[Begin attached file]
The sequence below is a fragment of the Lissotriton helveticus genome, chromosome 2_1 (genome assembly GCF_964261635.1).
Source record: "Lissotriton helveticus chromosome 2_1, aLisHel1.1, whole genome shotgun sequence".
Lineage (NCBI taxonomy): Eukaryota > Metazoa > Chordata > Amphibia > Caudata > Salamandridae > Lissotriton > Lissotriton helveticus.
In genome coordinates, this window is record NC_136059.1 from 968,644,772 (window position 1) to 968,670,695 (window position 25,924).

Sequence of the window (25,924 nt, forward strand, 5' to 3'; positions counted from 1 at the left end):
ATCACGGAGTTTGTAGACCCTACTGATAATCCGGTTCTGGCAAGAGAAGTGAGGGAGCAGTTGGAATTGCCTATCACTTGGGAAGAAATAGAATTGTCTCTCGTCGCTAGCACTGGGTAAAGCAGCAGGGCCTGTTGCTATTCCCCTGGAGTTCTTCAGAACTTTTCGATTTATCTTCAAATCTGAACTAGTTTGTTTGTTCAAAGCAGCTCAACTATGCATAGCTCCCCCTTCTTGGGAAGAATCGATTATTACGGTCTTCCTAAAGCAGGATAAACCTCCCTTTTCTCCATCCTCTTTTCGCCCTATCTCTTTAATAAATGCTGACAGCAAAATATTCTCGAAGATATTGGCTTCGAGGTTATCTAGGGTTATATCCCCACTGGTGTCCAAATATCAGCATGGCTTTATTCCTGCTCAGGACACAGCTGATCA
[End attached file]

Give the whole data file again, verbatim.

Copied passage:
The sequence below is a fragment of the Lissotriton helveticus genome, chromosome 2_1 (genome assembly GCF_964261635.1).
Source record: "Lissotriton helveticus chromosome 2_1, aLisHel1.1, whole genome shotgun sequence".
Lineage (NCBI taxonomy): Eukaryota > Metazoa > Chordata > Amphibia > Caudata > Salamandridae > Lissotriton > Lissotriton helveticus.
In genome coordinates, this window is record NC_136059.1 from 968,644,772 (window position 1) to 968,670,695 (window position 25,924).

Sequence of the window (25,924 nt, forward strand, 5' to 3'; positions counted from 1 at the left end):
ATCACGGAGTTTGTAGACCCTACTGATAATCCGGTTCTGGCAAGAGAAGTGAGGGAGCAGTTGGAATTGCCTATCACTTGGGAAGAAATAGAATTGTCTCTCGTCGCTAGCACTGGGTAAAGCAGCAGGGCCTGTTGCTATTCCCCTGGAGTTCTTCAGAACTTTTCGATTTATCTTCAAATCTGAACTAGTTTGTTTGTTCAAAGCAGCTCAACTATGCATAGCTCCCCCTTCTTGGGAAGAATCGATTATTACGGTCTTCCTAAAGCAGGATAAACCTCCCTTTTCTCCATCCTCTTTTCGCCCTATCTCTTTAATAAATGCTGACAGCAAAATATTCTCGAAGATATTGGCTTCGAGGTTATCTAGGGTTATATCCCCACTGGTGTCCAAATATCAGCATGGCTTTATTCCTGCTCAGGACACAGCTGATCA